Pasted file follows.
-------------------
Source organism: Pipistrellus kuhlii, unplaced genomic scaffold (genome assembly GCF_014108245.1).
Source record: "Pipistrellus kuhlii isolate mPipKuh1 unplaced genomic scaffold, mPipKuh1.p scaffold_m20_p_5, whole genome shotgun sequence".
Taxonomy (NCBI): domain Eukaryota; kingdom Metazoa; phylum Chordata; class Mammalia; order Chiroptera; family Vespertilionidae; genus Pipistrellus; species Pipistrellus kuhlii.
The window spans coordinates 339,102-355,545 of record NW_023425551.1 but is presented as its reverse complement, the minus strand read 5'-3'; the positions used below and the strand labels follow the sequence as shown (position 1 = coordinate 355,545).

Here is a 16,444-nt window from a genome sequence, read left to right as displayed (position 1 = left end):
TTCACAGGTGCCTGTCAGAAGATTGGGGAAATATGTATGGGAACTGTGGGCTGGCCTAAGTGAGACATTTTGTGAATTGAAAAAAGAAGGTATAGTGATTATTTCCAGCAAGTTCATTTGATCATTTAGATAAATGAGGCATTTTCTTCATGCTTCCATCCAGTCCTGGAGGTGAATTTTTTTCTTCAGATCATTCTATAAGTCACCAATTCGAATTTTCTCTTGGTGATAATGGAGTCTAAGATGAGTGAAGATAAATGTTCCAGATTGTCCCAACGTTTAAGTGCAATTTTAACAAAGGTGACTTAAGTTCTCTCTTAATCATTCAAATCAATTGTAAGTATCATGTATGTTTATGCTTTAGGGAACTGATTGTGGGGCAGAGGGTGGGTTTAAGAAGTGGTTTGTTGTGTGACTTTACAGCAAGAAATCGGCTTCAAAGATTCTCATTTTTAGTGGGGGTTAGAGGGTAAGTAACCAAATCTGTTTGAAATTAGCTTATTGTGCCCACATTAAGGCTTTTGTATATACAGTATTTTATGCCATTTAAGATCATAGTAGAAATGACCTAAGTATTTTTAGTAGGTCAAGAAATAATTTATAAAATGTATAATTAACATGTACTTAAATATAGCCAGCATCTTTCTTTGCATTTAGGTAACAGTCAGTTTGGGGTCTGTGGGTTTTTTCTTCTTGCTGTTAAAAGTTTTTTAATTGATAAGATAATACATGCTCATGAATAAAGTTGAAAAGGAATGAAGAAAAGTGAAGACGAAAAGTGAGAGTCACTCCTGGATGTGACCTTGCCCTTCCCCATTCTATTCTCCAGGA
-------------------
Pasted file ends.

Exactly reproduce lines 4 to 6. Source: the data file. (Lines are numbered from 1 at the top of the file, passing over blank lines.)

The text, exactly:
The window spans coordinates 339,102-355,545 of record NW_023425551.1 but is presented as its reverse complement, the minus strand read 5'-3'; the positions used below and the strand labels follow the sequence as shown (position 1 = coordinate 355,545).

Here is a 16,444-nt window from a genome sequence, read left to right as displayed (position 1 = left end):
TTCACAGGTGCCTGTCAGAAGATTGGGGAAATATGTATGGGAACTGTGGGCTGGCCTAAGTGAGACATTTTGTGAATTGAAAAAAGAAGGTATAGTGATTATTTCCAGCAAGTTCATTTGATCATTTAGATAAATGAGGCATTTTCTTCATGCTTCCATCCAGTCCTGGAGGTGAATTTTTTTCTTCAGATCATTCTATAAGTCACCAATTCGAATTTTCTCTTGGTGATAATGGAGTCTAAGATGAGTGAAGATAAATGTTCCAGATTGTCCCAACGTTTAAGTGCAATTTTAACAAAGGTGACTTAAGTTCTCTCTTAATCATTCAAATCAATTGTAAGTATCATGTATGTTTATGCTTTAGGGAACTGATTGTGGGGCAGAGGGTGGGTTTAAGAAGTGGTTTGTTGTGTGACTTTACAGCAAGAAATCGGCTTCAAAGATTCTCATTTTTAGTGGGGGTTAGAGGGTAAGTAACCAAATCTGTTTGAAATTAGCTTATTGTGCCCACATTAAGGCTTTTGTATATACAGTATTTTATGCCATTTAAGATCATAGTAGAAATGACCTAAGTATTTTTAGTAGGTCAAGAAATAATTTATAAAATGTATAATTAACATGTACTTAAATATAGCCAGCATCTTTCTTTGCATTTAGGTAACAGTCAGTTTGGGGTCTGTGGGTTTTTTCTTCTTGCTGTTAAAAGTTTTTTAATTGATAAGATAATACATGCTCATGAATAAAGTTGAAAAGGAATGAAGAAAAGTGAAGACGAAAAGTGAGAGTCACTCCTGGATGTGACCTTGCCCTTCCCCATTCTATTCTCCAGGA